When Ari Aster hit the scene last year with his feature film debut, Hereditary, he made an immediate mark with horror critics by setting what many took to be a fresh approach to his pacing and tone. Now he’s back with his sophomore outing, Midsommar, and his unique approach continues to evolve and in its way, improve.
The story is not a complex setup: a group of college friends on summer break decide to travel to a remote commune in Sweden where one of them had grown up. It’s not just for fun, because the Swede, Pelle (played by Vilhelm Blomgren) has told them that the people of his hamlet have an elaborate midsummer celebration, and two of the classmates – Christian Hughes (played by Jack Reynor) and Josh (played by William Jackson Harper) are anthropology students and want to study the festival.
When they arrive in the remote wilderness where Pelle’s ancestral home of Hårga, the earlier jokes of commune and cult becomes far less humorous and more menacing. It’s a film that the less you know about, the more impactful it’ll be.
Similar to Hereditary, it’s not really horror in any classic cinematic reference. For myself if asked to put a term for it, I’d think of it more as a tense suspense thriller. There is little that happens that hasn’t been telegraphed for a half hour and more. Aster is sublime in her approach, however. There’s almost never anything in the frame that isn’t part of that foreshadowing or setting part of the tone. He builds tension, but the boogyman is far more in the mind of the viewer than hidden offscreen.
Similar to Get Out, Midsommar through camera angles, framing, and an out of kilter pose, instills an feeling of unease and tension. You know something is going to go very wrong, and you probably even know how, but the craftsmanship is stunning so you go along for the ride.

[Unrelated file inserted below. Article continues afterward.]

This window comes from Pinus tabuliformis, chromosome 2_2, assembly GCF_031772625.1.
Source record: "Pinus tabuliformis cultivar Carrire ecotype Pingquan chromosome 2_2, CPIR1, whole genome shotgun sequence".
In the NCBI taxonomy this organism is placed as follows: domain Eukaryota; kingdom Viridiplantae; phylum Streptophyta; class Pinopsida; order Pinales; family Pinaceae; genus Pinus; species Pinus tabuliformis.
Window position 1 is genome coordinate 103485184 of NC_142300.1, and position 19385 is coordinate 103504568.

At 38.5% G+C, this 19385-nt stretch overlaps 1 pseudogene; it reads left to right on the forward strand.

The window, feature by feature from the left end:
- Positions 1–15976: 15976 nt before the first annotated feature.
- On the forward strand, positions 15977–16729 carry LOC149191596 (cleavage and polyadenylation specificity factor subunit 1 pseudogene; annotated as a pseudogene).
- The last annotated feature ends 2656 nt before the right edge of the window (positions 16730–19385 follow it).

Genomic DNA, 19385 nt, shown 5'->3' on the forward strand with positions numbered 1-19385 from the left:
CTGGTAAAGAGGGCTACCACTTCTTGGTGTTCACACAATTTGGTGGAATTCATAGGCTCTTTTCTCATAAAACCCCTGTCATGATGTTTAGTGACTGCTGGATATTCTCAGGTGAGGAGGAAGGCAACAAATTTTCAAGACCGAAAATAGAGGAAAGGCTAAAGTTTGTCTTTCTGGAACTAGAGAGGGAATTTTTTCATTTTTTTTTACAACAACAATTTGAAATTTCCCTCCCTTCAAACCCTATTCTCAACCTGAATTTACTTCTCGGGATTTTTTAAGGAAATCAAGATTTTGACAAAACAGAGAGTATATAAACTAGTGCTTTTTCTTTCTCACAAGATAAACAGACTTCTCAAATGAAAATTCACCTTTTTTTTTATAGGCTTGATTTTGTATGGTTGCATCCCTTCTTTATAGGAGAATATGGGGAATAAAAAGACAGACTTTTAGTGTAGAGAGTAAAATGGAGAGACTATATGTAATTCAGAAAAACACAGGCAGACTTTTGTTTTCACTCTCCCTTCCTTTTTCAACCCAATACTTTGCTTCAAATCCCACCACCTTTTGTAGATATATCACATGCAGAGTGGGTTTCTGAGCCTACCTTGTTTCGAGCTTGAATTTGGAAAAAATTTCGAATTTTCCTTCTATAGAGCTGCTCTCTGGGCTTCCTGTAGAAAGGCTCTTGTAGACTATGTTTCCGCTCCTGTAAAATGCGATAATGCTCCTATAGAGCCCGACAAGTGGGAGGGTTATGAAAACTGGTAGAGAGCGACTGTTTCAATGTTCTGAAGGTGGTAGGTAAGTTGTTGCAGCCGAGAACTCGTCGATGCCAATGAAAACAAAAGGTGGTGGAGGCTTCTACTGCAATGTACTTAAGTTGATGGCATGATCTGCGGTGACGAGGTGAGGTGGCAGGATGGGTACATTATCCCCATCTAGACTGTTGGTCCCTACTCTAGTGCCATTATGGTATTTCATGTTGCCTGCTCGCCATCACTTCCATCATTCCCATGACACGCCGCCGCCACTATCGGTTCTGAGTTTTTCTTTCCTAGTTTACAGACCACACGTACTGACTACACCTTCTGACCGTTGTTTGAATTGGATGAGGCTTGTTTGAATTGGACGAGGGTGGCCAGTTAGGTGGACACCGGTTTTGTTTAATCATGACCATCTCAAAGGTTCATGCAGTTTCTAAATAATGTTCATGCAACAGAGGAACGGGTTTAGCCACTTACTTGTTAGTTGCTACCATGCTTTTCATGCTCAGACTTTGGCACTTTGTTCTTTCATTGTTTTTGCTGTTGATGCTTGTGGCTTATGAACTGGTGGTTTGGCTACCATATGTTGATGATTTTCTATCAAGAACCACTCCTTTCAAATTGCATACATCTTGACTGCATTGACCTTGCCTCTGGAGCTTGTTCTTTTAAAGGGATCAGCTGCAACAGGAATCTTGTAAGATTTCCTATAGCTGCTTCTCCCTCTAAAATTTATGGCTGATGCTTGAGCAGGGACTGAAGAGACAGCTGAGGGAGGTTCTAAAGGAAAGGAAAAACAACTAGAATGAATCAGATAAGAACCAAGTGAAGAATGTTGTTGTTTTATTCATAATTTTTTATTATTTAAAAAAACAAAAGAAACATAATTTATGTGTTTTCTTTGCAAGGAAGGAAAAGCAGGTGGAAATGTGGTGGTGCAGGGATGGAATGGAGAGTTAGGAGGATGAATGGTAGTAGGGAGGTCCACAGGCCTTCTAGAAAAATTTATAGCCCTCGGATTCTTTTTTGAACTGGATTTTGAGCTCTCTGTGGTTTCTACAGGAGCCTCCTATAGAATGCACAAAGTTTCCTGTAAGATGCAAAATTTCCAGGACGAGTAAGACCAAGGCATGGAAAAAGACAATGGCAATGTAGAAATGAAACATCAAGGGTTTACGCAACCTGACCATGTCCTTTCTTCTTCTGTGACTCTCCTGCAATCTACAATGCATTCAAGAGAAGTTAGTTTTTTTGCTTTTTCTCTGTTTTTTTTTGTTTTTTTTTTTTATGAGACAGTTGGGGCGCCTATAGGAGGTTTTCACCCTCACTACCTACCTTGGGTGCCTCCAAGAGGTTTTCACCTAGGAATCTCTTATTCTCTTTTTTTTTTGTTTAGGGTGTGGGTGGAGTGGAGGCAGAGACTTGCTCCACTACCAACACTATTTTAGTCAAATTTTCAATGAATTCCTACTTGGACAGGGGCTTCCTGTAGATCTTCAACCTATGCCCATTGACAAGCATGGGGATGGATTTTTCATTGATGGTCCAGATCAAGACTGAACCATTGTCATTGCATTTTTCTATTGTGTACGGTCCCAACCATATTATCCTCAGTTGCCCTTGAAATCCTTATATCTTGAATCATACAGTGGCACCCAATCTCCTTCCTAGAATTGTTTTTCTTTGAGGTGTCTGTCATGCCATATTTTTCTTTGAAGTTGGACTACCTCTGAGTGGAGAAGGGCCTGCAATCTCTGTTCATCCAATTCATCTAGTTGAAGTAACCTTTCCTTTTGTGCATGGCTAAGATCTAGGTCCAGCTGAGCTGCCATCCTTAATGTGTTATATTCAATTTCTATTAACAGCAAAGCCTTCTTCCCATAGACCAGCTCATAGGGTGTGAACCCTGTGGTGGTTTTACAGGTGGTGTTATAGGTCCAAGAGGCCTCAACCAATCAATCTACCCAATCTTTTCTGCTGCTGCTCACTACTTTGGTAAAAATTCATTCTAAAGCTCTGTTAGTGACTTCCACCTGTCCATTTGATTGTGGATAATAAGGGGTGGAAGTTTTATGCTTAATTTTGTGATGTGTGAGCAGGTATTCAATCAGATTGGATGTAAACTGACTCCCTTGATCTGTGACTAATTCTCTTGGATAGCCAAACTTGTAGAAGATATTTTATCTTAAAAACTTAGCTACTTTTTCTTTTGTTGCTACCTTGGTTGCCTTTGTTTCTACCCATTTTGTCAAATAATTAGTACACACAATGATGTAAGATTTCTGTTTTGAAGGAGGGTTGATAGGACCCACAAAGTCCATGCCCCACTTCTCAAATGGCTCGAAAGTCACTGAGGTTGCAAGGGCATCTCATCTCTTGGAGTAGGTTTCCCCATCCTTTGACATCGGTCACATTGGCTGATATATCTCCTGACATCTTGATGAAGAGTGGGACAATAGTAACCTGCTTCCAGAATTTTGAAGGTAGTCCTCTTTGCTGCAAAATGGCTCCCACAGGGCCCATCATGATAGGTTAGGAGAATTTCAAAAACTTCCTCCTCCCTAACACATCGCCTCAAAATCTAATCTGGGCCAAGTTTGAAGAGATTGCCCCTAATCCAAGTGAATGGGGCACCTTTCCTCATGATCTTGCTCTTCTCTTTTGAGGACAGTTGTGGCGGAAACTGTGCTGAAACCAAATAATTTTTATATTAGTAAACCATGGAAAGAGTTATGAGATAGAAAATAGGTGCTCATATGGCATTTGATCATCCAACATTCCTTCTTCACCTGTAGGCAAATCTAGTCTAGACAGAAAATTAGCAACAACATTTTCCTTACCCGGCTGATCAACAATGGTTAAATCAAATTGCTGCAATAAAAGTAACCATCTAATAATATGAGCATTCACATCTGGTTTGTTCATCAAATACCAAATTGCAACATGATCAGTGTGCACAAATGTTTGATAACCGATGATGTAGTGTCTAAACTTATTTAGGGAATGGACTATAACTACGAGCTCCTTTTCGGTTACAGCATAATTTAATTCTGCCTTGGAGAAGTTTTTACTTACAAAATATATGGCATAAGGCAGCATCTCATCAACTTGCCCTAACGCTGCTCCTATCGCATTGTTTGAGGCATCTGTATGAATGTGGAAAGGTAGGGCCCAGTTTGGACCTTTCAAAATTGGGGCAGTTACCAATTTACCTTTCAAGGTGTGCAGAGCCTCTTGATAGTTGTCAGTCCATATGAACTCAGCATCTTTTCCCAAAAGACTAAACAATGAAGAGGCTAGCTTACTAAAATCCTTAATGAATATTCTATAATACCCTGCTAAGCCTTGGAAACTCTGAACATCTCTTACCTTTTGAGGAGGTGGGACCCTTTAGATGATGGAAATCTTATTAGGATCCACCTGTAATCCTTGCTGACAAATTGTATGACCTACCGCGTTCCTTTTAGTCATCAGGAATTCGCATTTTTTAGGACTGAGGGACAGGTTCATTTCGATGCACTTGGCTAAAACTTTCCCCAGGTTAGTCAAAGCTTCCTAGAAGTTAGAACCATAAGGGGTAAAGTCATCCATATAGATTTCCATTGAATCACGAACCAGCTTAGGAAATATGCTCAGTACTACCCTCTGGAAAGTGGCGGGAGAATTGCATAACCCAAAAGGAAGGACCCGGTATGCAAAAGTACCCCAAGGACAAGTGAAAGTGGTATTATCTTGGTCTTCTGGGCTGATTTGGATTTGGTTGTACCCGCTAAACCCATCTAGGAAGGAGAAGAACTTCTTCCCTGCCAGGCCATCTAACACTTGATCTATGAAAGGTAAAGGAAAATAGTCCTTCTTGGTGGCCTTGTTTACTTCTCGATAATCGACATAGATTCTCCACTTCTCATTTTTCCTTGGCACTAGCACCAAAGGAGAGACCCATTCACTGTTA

There’s going to be a large segment of the horror audience that will go to this film and get something very different than what they expected. It’s not a killer at Camp Crystal Lake. It’s not a slasher/jump-scare film. A phrase used for Hereditary is even more valid here: If you’re going in looking for a “scary movie,” you’re doing it wrong .
At various points in the scene things will seem to be almost comical, and some in the audience I wonder if they’ll wind up not getting what’s being expressed by the characters and laughing in response. But if you let yourself get swept up and perceive what’s driving the community and why they do what they do, it moves to the begin to reveal the method to the madness, both in amongst the village as well as in the mind of the filmmaker.
Rating: 4 out of 5 stars.